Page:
Since there is a correlation between depression and increased responses in the amygdala, your brain's fight-flight-freeze center, that serotonergic hallucinogens tamp down the negative response mechanism is worth noting. Other brain regions are also influenced by psychedelics, but the loosening of depression and anxiety appears to be centered in that almond-shaped set of neurons.
Another explanation might be that psychedelics inspire in us a sense of awe. They can certainly be overwhelming, yet they are also humbling. Instilling humility appears to be a primary therapeutic effect of serotonergic hallucinogens, which is likely why they have shown efficacy in treating addiction.
Feeling part of a larger whole is the opposite of anxiety, which can reach existential heights in severe cases. Psychedelics appear disorienting to the novice, yet with time and guidance they are quite instructive. American society is catching on to their potential, with Denver decriminalizing mushrooms and Oakland doing the same for all "natural psychedelics."
Quieting the fear response is an important therapeutic agent in many diseases. We know that, for many people, current antidepressant regimens are not working. It's time for larger-scale studies to give psychedelics the chance they deserve.
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Ready to see the future? Nanotronics CEO Matthew Putman talks innovation and the solutions that are right under our noses.
Innovation in manufacturing has crawled since the 1950s. That's about to speed up.
A scientist in Sweden makes a controversial presentation at a future of food conference.
- A behavioral scientist from Sweden thinks cannibalism of corpses will become necessary due to effects of climate change.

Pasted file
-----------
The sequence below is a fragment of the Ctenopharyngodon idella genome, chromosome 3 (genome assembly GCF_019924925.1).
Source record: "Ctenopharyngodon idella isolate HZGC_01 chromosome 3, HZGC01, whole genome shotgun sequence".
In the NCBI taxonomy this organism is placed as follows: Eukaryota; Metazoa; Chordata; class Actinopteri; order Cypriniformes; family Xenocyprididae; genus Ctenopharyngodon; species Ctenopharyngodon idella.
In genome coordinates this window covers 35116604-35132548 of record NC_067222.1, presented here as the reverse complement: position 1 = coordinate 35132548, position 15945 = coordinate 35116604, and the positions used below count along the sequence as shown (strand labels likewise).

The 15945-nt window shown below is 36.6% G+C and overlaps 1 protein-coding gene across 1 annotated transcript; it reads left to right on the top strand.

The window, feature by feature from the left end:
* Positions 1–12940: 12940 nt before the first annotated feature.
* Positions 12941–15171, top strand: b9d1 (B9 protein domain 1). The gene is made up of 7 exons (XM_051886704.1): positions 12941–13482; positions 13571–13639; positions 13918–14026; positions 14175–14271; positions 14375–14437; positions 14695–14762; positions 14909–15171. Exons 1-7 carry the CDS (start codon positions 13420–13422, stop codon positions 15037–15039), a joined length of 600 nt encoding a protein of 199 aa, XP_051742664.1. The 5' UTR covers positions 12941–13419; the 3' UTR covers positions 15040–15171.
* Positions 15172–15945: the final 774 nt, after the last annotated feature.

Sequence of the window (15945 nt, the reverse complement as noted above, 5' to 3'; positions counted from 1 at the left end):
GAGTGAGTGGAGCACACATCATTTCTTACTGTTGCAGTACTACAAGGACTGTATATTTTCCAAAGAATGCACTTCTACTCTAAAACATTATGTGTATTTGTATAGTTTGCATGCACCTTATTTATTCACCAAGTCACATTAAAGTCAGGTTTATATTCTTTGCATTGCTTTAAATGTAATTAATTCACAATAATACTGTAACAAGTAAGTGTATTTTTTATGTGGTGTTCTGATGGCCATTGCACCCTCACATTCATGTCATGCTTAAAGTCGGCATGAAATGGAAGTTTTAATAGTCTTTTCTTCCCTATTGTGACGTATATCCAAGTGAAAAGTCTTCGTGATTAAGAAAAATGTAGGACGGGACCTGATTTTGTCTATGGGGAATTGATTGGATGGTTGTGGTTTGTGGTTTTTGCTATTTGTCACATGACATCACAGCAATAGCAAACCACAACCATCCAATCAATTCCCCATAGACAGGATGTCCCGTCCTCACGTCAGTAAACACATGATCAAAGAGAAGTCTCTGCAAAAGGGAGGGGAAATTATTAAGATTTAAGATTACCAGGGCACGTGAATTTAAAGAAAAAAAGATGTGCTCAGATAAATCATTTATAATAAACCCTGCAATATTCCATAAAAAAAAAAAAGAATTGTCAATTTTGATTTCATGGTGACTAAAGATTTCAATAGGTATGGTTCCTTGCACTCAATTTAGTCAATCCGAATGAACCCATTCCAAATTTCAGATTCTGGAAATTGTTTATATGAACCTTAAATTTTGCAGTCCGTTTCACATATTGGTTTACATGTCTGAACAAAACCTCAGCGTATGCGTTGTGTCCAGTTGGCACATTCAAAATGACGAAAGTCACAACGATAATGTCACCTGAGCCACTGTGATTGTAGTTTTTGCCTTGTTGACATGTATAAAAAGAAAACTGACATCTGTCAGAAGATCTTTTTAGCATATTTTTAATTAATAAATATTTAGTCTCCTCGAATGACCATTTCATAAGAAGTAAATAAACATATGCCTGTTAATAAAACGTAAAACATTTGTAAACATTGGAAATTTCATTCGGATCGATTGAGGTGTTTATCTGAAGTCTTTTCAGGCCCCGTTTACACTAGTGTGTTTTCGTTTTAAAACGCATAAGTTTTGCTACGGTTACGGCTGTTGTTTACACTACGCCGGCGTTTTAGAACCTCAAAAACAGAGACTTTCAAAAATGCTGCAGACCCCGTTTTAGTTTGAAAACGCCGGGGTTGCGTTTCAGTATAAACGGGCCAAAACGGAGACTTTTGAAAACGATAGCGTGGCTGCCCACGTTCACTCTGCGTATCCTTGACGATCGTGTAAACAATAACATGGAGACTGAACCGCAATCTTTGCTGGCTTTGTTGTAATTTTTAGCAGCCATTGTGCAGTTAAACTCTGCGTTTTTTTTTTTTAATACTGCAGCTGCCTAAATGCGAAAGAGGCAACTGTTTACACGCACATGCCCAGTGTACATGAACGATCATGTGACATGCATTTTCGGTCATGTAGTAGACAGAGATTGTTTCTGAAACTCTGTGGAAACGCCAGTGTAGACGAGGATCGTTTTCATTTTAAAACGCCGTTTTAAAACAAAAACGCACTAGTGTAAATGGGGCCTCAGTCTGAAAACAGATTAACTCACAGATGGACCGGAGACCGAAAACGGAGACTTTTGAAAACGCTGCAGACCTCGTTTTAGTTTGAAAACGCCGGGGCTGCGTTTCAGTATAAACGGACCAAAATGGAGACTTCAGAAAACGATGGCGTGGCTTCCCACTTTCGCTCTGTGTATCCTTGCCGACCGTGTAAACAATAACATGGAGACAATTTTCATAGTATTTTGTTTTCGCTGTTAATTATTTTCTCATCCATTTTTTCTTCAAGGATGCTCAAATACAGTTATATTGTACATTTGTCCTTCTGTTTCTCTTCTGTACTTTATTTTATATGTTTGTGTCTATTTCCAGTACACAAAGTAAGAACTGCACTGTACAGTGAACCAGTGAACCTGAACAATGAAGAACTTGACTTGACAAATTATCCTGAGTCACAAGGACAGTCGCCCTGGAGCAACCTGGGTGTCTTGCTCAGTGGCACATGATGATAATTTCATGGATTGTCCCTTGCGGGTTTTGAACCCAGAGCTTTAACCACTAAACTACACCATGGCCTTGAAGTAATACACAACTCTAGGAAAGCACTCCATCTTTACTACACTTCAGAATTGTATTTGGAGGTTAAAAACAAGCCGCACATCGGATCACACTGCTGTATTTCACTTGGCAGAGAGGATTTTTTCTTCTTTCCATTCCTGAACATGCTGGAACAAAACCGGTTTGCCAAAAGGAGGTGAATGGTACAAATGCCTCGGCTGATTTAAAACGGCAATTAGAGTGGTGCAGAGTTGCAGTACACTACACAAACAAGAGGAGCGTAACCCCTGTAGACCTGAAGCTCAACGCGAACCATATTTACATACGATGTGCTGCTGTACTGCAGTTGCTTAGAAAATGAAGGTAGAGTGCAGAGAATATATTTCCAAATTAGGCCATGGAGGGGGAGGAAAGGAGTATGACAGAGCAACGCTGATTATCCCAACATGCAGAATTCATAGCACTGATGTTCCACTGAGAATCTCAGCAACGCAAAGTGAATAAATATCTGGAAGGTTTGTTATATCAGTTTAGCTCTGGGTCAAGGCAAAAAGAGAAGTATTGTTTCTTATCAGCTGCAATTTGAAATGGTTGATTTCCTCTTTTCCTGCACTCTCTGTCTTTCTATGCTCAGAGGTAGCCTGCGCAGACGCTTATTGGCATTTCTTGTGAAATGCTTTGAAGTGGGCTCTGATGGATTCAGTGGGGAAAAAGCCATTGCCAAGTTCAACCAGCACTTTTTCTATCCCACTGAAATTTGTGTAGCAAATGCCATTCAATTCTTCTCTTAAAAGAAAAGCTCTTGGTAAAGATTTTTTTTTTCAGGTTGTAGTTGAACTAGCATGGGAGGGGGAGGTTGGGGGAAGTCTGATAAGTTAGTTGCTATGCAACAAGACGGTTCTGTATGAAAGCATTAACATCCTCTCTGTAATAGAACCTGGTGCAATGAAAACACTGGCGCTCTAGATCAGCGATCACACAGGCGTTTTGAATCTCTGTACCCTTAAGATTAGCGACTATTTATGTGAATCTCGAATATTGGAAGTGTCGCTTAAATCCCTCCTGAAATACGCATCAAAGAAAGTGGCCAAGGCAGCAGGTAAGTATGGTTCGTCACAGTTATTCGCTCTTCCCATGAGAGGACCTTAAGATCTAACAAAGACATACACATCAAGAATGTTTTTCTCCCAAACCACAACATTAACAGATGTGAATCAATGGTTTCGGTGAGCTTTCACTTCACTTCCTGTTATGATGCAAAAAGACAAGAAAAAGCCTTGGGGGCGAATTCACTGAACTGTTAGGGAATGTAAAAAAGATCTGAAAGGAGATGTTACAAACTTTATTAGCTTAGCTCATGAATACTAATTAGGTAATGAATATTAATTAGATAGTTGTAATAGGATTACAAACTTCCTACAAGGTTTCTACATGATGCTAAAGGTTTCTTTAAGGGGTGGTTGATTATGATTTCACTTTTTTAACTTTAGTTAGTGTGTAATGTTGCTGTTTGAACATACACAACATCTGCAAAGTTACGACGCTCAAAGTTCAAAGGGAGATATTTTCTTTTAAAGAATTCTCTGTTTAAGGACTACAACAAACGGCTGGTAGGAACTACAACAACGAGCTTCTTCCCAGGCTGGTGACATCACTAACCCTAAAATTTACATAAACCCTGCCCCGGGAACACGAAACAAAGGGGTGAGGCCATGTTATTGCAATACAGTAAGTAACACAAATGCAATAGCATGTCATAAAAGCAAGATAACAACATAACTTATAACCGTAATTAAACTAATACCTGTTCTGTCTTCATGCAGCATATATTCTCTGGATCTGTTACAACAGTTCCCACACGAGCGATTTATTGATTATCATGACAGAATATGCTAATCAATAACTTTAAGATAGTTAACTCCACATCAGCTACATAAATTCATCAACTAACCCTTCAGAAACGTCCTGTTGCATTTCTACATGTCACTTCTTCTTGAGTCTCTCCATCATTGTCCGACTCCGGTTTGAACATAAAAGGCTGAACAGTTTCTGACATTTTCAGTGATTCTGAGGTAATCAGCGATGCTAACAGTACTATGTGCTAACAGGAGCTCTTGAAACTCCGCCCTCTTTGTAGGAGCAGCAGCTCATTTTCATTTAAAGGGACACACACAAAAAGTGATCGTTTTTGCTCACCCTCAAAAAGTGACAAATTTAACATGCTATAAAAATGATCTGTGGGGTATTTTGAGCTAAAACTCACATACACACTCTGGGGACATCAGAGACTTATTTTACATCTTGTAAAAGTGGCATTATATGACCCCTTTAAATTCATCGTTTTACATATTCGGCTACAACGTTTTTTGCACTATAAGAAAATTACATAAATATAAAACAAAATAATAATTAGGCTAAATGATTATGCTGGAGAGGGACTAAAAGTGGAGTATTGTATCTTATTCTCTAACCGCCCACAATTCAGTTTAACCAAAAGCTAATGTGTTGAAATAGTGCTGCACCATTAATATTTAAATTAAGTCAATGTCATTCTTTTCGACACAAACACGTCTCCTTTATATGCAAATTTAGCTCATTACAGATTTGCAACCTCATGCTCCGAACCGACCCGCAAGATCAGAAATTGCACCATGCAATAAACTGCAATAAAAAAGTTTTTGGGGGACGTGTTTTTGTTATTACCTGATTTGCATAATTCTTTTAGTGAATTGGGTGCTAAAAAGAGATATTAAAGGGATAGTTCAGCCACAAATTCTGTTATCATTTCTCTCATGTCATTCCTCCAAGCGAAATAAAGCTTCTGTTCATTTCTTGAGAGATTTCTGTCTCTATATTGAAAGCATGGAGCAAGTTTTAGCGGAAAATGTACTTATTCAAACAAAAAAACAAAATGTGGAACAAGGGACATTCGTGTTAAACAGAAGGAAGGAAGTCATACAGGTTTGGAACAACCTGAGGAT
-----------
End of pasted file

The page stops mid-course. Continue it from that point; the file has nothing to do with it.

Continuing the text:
- He made the controversial presentation to Swedish TV during a "Future of Food" conference in Stockholm.
- The scientist acknowledges the many taboos this idea would have to overcome.
Depiction of cannibalism in the Medieval ages.
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President Vladimir Putin announces approval of Russia's coronavirus vaccine but scientists warn it may be unsafe.
A new coronavirus vaccine on display at the Nikolai Gamaleya National Center of Epidemiology and Microbiology in Moscow, Russia.
Credit: Alexander Zemlianichenko Jr/ Russian Direct Investment Fund via AP
Medical workers draw blood from volunteers participating in a trial of a coronavirus vaccine at the Budenko Main Military Hospital outside Moscow, Russia.
Credit: Russian Defense Ministry Press Service via AP
A report from the New York Times raises questions over how the teletherapy startup Talkspace handles user data.
- In the report, several former employees said that "individual users' anonymized conversations were routinely reviewed and mined for insights."
- Talkspace denied using user data for marketing purposes, though it acknowledged that it looks at client transcripts to improve its services.
- It's still unclear whether teletherapy is as effective as traditional therapy.
Talkspace.com<p>Former employees also questioned the legitimacy of certain interventions by the company into client-therapist interactions. For example, after one therapist sent a client a link to an online anxiety worksheet, a company representative instructed her to try to keep clients inside the app.</p><p style="margin-left: 20px;">"I was like, 'How do you know I did that?'" Karissa Brennan, a therapist who worked with Talkspace from 2015 to 2017, told the Times. "They said it was private, but it wasn't."</p><p>Other former employees said the company would pay special attention to its "enterprise partner" clients, who worked at companies like Google. One therapist said Talkspace contacted her for taking too long to respond to Google clients.</p><p>Talkspace responded to the Times with a Medium <a href="https://medium.com/@founders_22883/talkspace-founders-respond-to-a-new-york-times-article-78d6f5c45c59" target="_blank">post</a>, which claimed the Times report contained false and "uninformed assertions."</p><p style="margin-left: 20px;">"Talkspace is a HIPAA/HITECH and SOC2 approved platform, audited annually by external vendors, and has deployed additional technologies to keep its data safe, exceeding all existing regulatory requirements," the post states.</p>